Cheering, laughing crowds once flocked to see the hunger
artist, but now he sits alone in his cage forgotten by everyone but his former manager.
In years gone by audiences had gorged themselves on the sight of a man refusing food for 40 days and 40 nights. Comic in the darkest ways, this new adaptation Kafka’s short story heads to the Edinburgh
A Hunger Artist is a powerful piece of physical theatre mixed with elements of puppetry. It starts with seemingly whimsical nostalgia for a lost art form but rapidly transforms into a troubling trip into the nature of memory, art and spectatorship. It raises equally uncomfortable questions about the fate of live theatre. There is also a disquieting sense that the forces, frailties and human fascinations Kafka was highlighting in 1922 were linked to the rise of fascism
then and of far right populism today.
Jonathan Levin, the Lecoq-trained performer who plays all the roles, says: “There’s something poignant in the memory of a lost art form and how audiences simply stopped caring. The hunger artist ends up being replaced by a panther. Could this be what’s happening to live theatre today? There’s nowhere better to ask than at the Edinburgh Fringe which feels like the home of theatre and is a microcosm of the whole world of performing arts.”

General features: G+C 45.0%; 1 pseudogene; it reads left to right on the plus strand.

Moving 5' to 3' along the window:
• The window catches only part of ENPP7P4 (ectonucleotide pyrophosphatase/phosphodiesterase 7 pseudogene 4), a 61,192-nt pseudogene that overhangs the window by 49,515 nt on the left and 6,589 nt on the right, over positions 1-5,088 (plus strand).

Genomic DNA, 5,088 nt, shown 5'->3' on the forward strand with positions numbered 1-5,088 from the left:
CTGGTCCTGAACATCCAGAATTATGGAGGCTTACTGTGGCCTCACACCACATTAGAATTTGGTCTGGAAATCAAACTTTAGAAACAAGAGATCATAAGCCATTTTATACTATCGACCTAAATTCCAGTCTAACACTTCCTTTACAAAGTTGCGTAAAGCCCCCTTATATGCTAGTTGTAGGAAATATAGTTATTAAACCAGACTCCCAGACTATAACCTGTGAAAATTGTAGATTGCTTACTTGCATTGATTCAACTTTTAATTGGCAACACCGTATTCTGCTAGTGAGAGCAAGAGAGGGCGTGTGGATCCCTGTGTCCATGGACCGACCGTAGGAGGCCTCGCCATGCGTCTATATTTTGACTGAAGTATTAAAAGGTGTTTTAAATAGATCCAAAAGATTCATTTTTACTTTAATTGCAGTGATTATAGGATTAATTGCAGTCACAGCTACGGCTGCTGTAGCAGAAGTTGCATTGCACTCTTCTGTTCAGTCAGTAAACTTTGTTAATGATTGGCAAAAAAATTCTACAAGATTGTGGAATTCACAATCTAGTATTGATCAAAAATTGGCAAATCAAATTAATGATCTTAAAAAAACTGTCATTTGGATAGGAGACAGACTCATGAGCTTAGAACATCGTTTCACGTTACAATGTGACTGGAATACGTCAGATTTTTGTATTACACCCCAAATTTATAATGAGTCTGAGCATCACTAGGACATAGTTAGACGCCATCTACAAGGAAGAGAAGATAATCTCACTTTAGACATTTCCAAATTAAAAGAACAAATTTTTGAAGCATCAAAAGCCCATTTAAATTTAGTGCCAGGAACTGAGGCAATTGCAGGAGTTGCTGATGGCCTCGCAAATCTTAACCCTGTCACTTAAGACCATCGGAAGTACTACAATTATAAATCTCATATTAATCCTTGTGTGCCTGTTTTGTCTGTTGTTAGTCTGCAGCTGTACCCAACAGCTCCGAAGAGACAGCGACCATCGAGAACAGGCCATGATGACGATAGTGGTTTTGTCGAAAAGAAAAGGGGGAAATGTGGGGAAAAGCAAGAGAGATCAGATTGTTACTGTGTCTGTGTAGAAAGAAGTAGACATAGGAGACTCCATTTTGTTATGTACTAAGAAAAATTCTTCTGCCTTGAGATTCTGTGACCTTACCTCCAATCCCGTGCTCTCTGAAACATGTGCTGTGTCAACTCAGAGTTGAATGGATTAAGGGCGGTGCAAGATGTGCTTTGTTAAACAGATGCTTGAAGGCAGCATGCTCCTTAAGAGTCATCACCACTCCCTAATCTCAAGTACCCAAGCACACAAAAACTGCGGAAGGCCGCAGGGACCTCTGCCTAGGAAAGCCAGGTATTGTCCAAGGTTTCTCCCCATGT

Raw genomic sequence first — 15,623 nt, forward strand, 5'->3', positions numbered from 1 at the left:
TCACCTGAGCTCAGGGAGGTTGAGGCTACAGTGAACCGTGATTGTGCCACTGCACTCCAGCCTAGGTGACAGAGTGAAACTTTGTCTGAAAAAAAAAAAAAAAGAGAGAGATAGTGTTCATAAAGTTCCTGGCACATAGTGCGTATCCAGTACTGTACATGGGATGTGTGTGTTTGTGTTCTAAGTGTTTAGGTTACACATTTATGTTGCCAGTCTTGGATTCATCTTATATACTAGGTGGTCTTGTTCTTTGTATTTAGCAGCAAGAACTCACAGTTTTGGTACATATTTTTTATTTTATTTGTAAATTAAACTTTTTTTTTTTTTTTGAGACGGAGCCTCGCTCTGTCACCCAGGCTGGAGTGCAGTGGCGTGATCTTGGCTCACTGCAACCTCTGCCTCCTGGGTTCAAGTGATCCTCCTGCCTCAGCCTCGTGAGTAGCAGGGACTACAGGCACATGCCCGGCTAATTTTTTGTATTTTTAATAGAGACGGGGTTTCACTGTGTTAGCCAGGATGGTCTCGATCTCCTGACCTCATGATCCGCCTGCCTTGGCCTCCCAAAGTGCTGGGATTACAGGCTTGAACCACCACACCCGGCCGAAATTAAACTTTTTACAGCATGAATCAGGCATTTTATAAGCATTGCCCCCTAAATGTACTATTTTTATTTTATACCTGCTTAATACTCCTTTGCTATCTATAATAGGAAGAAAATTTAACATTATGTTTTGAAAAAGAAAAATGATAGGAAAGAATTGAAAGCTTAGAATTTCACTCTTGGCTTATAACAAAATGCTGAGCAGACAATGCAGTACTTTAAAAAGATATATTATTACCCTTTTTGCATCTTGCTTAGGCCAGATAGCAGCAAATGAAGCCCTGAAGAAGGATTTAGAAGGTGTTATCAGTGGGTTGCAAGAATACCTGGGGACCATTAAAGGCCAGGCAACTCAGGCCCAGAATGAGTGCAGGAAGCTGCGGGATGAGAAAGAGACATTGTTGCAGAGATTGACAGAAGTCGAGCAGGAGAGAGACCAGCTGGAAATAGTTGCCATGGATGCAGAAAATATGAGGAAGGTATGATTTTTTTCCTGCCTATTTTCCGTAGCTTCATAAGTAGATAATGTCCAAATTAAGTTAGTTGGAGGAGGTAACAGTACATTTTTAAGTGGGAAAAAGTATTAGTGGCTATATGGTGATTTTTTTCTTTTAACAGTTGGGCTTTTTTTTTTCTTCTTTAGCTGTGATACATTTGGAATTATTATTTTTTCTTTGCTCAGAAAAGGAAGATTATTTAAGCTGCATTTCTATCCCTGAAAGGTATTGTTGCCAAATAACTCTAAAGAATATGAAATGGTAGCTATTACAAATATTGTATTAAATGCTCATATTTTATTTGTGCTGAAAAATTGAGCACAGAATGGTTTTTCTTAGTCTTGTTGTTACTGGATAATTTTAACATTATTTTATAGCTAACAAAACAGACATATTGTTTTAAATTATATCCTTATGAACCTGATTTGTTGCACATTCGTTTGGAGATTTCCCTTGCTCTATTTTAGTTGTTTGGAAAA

Josh Luxenberg, who adapted the story for the stage in
collaboration with Levin and director Joshua William Gelb, says it is a full and fast-moving audience experience: “We squeeze all the possibilities out of every moment and idea. It’s a solo show where there is so much going on, with
so many transformations and so many other people on stage, that it never feels
like a solo show.”
- Venue: Zoo (Venue 124) 140, Pleasance, EH8 9RR
4 to 28 August
• Duration: 70
• Tickets: £9 to £11
office: 0131 662 6892
• Group: Sinking Ship Productions